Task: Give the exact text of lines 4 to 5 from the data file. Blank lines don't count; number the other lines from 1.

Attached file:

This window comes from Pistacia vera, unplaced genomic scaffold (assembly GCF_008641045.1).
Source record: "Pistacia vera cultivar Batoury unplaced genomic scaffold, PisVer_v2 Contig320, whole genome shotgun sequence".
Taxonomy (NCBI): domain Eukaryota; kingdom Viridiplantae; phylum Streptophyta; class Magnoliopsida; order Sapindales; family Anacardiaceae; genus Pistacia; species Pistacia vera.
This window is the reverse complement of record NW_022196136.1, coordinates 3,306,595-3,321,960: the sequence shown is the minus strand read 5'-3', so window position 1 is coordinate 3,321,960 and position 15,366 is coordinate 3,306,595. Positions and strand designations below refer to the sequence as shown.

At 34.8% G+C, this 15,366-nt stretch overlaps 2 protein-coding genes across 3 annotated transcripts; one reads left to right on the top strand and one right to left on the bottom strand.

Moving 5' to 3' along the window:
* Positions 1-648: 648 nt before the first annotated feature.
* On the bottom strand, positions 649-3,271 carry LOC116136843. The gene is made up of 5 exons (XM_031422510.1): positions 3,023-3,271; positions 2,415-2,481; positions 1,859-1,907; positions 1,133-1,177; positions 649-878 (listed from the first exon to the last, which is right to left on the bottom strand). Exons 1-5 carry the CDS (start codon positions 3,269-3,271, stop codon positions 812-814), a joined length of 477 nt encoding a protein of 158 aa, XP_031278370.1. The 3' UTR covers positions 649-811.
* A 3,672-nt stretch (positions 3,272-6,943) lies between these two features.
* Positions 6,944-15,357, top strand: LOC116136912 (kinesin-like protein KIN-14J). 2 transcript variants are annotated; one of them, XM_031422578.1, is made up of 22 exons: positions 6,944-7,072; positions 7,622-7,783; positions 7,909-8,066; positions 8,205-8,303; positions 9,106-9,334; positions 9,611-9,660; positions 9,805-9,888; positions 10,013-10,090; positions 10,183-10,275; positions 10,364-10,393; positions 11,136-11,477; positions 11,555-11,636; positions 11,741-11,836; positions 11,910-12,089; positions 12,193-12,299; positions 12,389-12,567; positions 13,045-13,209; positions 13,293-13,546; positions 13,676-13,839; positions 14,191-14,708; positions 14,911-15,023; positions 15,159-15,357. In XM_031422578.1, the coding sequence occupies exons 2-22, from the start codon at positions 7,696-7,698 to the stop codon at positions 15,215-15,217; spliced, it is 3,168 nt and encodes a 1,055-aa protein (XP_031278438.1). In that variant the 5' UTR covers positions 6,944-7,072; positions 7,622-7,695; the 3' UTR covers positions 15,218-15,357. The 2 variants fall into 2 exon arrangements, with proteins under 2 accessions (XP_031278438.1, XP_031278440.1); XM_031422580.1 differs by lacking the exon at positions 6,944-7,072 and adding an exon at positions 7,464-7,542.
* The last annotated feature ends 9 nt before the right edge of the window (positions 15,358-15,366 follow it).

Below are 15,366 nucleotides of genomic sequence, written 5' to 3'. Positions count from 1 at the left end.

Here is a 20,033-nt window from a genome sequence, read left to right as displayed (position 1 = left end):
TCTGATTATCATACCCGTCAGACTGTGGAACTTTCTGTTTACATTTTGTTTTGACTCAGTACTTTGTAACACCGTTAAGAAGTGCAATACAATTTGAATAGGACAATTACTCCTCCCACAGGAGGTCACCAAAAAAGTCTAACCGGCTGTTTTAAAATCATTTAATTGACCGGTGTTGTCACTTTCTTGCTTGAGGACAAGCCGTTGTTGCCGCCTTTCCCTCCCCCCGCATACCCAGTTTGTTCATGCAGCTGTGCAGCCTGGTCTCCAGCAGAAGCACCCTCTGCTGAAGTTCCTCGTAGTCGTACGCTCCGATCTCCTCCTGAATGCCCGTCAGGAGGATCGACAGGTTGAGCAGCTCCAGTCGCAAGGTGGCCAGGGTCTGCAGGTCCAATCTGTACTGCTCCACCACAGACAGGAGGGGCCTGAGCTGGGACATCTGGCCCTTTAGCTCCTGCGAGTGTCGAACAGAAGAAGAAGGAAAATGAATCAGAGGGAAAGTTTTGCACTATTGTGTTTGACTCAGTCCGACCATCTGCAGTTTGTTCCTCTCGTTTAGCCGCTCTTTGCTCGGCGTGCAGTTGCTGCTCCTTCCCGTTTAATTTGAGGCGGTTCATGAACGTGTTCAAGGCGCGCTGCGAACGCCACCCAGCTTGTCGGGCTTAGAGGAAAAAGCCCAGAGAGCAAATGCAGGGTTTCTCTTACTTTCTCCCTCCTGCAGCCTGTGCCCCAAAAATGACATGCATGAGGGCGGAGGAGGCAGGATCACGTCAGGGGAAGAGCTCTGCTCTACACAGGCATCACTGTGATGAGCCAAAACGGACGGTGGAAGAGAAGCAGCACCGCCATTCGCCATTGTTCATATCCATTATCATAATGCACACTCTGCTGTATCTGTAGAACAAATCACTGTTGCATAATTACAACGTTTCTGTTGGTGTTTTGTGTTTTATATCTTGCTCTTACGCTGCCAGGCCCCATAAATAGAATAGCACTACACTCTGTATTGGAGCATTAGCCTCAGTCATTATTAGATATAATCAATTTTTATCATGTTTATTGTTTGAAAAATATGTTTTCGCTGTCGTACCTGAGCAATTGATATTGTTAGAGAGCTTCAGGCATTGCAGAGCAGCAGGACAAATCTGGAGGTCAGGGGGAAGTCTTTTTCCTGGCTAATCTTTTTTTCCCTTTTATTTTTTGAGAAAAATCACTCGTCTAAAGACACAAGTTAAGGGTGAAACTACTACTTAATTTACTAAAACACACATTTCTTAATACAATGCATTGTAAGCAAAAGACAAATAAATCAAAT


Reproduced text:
This window is the reverse complement of record NW_022196136.1, coordinates 3,306,595-3,321,960: the sequence shown is the minus strand read 5'-3', so window position 1 is coordinate 3,321,960 and position 15,366 is coordinate 3,306,595. Positions and strand designations below refer to the sequence as shown.

At 34.8% G+C, this 15,366-nt stretch overlaps 2 protein-coding genes across 3 annotated transcripts; one reads left to right on the top strand and one right to left on the bottom strand.